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FOUNTAINS OF WAYNE Welcome Interstate Managers (Virgin)

Ten tracks into this, the third and latest album from Adam Schlesinger, Chris Collingwood and company, Fountains of Wayne delivers a truly incandescent pop moment with the ‘70s soft-rock evoking "Halley’s Waitress." With the inspirations of Burt Bacharach and the Carpenters trailing in its wake, "Halley’s Waitress," with its baroque piano, poignant string arrangement, vibes and theme of wistful regret, represents the rare indications of heart (rather than mind) dictating the Fountains Of Wayne pop agenda.

This superior mood and tone is mirrored in the folky "Hackensack" and the balladic Fire Island, not to mention the radio-friendly "All Kinds of Time."

Not that the band’s trademark driving sunshine pop-rock doesn’t in itself justify a recommendation. It’s just that I’ve always felt that this particular kind of Cheap Trick meets Pixies melodic crunch has been better served up by the likes of Weezer and Grandaddy. Worse still when juvenile urges are indulged with the rather distasteful "Stacy’s Mom" – imagine a much creepier "Jesse’s Girl," where instead of lusting after another guy’s girlfriend, this time it’s your girlfriend’s erm mother – although I presume it’s done as a parody but why go there at all?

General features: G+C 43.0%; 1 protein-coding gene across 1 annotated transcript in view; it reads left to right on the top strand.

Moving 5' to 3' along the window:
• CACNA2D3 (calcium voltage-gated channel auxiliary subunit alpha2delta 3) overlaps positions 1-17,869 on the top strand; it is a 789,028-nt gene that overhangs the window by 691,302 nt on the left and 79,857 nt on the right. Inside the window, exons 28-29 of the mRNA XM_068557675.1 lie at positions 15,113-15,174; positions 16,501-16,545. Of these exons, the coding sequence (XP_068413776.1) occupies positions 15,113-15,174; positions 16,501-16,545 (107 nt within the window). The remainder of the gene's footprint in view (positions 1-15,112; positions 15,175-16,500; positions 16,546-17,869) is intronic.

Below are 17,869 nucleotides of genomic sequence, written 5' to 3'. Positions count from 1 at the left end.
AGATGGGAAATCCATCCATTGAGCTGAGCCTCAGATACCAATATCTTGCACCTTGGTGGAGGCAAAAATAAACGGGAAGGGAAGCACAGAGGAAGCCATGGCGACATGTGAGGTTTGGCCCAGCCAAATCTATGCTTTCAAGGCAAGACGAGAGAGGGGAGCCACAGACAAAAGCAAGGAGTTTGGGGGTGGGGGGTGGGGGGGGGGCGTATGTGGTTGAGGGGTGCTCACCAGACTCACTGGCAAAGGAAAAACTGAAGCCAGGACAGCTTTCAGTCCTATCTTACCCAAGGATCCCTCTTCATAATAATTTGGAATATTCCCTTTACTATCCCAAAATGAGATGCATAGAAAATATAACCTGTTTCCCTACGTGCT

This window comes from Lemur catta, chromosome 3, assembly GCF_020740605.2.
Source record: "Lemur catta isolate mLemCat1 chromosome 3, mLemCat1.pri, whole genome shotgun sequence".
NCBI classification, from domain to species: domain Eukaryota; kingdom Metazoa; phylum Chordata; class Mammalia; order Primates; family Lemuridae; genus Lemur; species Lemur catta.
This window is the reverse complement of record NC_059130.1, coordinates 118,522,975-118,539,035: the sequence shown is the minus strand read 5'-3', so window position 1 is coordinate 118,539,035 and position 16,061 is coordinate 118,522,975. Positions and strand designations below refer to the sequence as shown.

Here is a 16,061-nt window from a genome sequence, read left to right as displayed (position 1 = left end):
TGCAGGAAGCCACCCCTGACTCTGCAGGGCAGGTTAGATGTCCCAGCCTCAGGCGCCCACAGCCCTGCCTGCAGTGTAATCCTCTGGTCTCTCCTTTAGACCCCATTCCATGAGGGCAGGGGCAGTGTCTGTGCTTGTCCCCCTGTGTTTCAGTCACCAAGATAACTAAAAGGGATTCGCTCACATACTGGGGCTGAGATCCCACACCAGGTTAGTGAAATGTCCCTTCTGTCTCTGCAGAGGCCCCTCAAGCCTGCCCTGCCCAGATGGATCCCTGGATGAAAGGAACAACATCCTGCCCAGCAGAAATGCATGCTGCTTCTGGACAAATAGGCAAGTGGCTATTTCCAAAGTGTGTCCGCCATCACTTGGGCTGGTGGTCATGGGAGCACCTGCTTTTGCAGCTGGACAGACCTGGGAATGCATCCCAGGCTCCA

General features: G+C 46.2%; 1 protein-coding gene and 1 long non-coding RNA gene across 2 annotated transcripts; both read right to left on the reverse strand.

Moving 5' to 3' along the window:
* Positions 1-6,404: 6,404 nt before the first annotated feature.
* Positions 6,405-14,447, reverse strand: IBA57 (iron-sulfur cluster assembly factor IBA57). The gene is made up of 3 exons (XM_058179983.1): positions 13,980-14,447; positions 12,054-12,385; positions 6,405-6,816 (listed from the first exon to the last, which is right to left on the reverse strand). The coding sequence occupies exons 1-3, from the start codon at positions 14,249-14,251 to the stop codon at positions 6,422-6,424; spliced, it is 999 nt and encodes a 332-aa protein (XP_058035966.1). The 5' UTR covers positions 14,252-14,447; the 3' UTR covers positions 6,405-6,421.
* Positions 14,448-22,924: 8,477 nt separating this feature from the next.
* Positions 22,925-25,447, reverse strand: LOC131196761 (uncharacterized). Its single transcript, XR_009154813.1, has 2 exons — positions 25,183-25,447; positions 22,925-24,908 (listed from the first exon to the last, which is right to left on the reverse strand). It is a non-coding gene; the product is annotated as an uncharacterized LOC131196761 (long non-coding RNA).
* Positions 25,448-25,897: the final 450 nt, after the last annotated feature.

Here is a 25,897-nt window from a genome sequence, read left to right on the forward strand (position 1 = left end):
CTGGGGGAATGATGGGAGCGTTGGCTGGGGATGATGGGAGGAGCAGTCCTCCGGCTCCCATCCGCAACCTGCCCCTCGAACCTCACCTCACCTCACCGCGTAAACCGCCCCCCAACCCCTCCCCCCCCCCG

That aberration apart, the songwriting duo’s knack for stitching together vivid novelettes ala Ray Davies remains intact. The working class dilemma is outlined in tracks like "Mexican Wine" – “I used to fly for United Airlines/Then I got fired for reading High Times,” "Bright Future in Sales" – “I had a line on a brand new account/But now I can’t seem to find/Where I wrote that number down” and "Little Red Light" – “Stuck in a meeting on a Monday night/trying to get the numbers to come out right.” Even happier to report that the boys’ sense of humour is not lost in songs like the bizarre action-replay paean "All Kinds Of Time," which simply describes an American Football TV scene, "No Better Place" with “Is that supposed to be your poker face/Or was someone run over by a train” and "Hey Julie" which illustrates the mundanity of the working stiff – “Working all day for a mean little man/With a clip-on tie and a rub-on tan.”

Hailed years ago as the Great White Hope of power pop, Fountains of Wayne do not disappoint with Welcome Interstate Managers, clocking in at 55-plus minutes and 16 tracks, discerning pop fans will relish every nuance and every lick. Indispensable. A